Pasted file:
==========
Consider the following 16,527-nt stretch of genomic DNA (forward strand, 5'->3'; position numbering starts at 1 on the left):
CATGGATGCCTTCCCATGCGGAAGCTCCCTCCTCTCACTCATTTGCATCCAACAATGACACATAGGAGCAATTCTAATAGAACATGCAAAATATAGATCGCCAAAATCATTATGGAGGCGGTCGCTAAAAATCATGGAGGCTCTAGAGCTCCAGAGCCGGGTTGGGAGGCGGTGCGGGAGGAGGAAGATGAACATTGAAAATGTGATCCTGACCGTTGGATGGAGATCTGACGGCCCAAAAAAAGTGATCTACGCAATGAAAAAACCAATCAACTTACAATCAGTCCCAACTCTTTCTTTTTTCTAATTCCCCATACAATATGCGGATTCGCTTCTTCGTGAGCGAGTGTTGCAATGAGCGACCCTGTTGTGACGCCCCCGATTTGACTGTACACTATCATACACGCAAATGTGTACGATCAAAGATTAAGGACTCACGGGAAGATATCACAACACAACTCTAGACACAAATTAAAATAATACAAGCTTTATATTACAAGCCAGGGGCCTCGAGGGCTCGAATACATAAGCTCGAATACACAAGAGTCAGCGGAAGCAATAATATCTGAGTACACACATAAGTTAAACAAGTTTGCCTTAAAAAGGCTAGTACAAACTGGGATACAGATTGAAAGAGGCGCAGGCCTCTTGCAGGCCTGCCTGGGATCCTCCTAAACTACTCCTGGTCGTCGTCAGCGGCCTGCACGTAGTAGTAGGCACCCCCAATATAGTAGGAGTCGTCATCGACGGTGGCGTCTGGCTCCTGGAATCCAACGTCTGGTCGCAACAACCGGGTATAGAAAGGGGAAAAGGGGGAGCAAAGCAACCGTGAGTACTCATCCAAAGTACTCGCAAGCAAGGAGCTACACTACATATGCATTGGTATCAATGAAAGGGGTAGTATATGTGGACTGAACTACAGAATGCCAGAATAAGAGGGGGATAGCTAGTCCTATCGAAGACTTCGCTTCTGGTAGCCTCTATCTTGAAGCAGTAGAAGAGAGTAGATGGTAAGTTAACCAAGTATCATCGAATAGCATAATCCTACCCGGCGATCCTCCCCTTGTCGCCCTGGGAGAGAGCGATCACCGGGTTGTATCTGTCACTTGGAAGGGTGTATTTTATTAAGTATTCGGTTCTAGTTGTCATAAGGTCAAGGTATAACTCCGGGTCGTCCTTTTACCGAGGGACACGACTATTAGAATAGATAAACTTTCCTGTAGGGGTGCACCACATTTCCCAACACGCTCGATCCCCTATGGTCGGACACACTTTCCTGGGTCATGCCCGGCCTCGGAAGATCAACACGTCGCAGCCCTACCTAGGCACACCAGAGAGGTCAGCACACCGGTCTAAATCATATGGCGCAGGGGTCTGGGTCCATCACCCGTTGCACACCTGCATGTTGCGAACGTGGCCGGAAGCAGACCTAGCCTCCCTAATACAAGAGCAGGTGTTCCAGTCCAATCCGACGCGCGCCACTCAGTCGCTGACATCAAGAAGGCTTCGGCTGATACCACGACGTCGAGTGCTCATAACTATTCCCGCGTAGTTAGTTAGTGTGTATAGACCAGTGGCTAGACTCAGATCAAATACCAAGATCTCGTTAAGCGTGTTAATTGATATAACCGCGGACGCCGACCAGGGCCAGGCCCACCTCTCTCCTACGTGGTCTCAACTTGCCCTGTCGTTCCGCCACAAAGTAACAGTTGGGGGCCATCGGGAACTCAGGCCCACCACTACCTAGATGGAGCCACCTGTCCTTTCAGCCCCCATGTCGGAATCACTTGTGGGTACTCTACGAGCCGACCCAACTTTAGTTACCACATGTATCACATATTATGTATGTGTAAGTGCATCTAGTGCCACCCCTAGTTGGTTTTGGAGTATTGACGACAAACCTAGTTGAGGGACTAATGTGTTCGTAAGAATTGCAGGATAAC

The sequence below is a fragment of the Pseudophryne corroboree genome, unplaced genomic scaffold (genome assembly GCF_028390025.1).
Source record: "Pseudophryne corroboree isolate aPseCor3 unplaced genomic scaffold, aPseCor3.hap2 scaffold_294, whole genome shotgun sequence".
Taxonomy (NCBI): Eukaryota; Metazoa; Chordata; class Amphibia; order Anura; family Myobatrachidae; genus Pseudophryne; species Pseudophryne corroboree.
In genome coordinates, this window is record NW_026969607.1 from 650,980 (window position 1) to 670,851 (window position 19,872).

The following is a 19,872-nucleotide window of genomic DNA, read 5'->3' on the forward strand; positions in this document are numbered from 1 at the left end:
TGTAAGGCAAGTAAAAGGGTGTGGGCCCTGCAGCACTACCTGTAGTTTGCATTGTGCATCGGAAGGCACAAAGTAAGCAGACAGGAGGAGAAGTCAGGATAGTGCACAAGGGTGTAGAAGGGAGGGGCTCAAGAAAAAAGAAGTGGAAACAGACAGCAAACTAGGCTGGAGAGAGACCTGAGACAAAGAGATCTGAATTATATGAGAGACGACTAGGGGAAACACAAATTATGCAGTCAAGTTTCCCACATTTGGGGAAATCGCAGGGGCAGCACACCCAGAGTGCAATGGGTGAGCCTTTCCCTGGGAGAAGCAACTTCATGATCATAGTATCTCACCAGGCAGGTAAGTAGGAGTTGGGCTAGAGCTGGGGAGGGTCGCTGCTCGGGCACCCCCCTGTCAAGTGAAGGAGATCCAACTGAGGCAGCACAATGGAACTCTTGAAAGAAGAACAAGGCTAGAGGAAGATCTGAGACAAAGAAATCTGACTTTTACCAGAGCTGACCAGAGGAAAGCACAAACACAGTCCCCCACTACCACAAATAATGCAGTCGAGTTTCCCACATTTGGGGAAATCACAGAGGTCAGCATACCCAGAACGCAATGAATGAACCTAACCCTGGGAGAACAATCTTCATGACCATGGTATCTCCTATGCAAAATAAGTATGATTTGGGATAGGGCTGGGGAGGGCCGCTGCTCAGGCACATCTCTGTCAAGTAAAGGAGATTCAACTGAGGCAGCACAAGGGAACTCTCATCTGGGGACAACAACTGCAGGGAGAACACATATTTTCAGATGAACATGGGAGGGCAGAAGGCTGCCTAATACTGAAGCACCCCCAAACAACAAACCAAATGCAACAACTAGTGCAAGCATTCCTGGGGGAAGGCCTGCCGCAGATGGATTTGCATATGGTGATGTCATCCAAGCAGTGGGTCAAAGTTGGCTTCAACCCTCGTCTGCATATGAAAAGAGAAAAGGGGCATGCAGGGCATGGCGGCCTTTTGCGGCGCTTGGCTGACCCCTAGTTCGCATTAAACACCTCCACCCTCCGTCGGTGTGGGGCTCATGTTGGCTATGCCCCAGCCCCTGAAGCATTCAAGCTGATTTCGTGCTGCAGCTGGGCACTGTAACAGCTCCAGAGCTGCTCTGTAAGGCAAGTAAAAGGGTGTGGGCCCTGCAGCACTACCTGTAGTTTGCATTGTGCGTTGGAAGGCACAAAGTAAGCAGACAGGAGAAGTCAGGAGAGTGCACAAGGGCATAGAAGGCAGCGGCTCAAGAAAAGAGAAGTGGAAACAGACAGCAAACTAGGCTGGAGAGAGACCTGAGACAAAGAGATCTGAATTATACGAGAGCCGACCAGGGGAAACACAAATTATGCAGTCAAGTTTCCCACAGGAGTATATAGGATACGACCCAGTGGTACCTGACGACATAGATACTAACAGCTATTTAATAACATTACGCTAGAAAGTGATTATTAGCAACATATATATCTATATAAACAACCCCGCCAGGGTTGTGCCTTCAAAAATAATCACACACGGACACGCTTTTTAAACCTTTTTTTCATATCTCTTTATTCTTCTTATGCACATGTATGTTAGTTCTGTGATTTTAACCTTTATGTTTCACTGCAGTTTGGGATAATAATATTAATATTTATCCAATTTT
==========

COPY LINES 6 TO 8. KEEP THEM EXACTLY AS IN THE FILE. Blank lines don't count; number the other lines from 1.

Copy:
In genome coordinates, this window is record NW_026969607.1 from 650,980 (window position 1) to 670,851 (window position 19,872).

The following is a 19,872-nucleotide window of genomic DNA, read 5'->3' on the forward strand; positions in this document are numbered from 1 at the left end:
TGTAAGGCAAGTAAAAGGGTGTGGGCCCTGCAGCACTACCTGTAGTTTGCATTGTGCATCGGAAGGCACAAAGTAAGCAGACAGGAGGAGAAGTCAGGATAGTGCACAAGGGTGTAGAAGGGAGGGGCTCAAGAAAAAAGAAGTGGAAACAGACAGCAAACTAGGCTGGAGAGAGACCTGAGACAAAGAGATCTGAATTATATGAGAGACGACTAGGGGAAACACAAATTATGCAGTCAAGTTTCCCACATTTGGGGAAATCGCAGGGGCAGCACACCCAGAGTGCAATGGGTGAGCCTTTCCCTGGGAGAAGCAACTTCATGATCATAGTATCTCACCAGGCAGGTAAGTAGGAGTTGGGCTAGAGCTGGGGAGGGTCGCTGCTCGGGCACCCCCCTGTCAAGTGAAGGAGATCCAACTGAGGCAGCACAATGGAACTCTTGAAAGAAGAACAAGGCTAGAGGAAGATCTGAGACAAAGAAATCTGACTTTTACCAGAGCTGACCAGAGGAAAGCACAAACACAGTCCCCCACTACCACAAATAATGCAGTCGAGTTTCCCACATTTGGGGAAATCACAGAGGTCAGCATACCCAGAACGCAATGAATGAACCTAACCCTGGGAGAACAATCTTCATGACCATGGTATCTCCTATGCAAAATAAGTATGATTTGGGATAGGGCTGGGGAGGGCCGCTGCTCAGGCACATCTCTGTCAAGTAAAGGAGATTCAACTGAGGCAGCACAAGGGAACTCTCATCTGGGGACAACAACTGCAGGGAGAACACATATTTTCAGATGAACATGGGAGGGCAGAAGGCTGCCTAATACTGAAGCACCCCCAAACAACAAACCAAATGCAACAACTAGTGCAAGCATTCCTGGGGGAAGGCCTGCCGCAGATGGATTTGCATATGGTGATGTCATCCAAGCAGTGGGTCAAAGTTGGCTTCAACCCTCGTCTGCATATGAAAAGAGAAAAGGGGCATGCAGGGCATGGCGGCCTTTTGCGGCGCTTGGCTGACCCCTAGTTCGCATTAAACACCTCCACCCTCCGTCGGTGTGGGGCTCATGTTGGCTATGCCCCAGCCCCTGAAGCATTCAAGCTGATTTCGTGCTGCAGCTGGGCACTGTAACAGCTCCAGAGCTGCTCTGTAAGGCAAGTAAAAGGGTGTGGGCCCTGCAGCACTACCTGTAGTTTGCATTGTGCGTTGGAAGGCACAAAGTAAGCAGACAGGAGAAGTCAGGAGAGTGCACAAGGGCATAGAAGGCAGCGGCTCAAGAAAAGAGAAGTGGAAACAGACAGCAAACTAGGCTGGAGAGAGACCTGAGACAAAGAGATCTGAATTATACGAGAGCCGACCAGGGGAAACACAAATTATGCAGTCAAGTTTCCCACAGGAGTATATAGGATACGACCCAGTGGTACCTGACGACATAGATACTAACAGCTATTTAATAACATTACGCTAGAAAGTGATTATTAGCAACATATATATCTATATAAACAACCCCGCCAGGGTTGTGCCTTCAAAAATAATCACACACGGACACGCTTTTTAAACCTTTTTTTCATATCTCTTTATTCTTCTTATGCACATGTATGTTAGTTCTGTGATTTTAACCTTTATGTTTCACTGCAGTTTGGGATAATAATATTAATATTTATCCAATTTT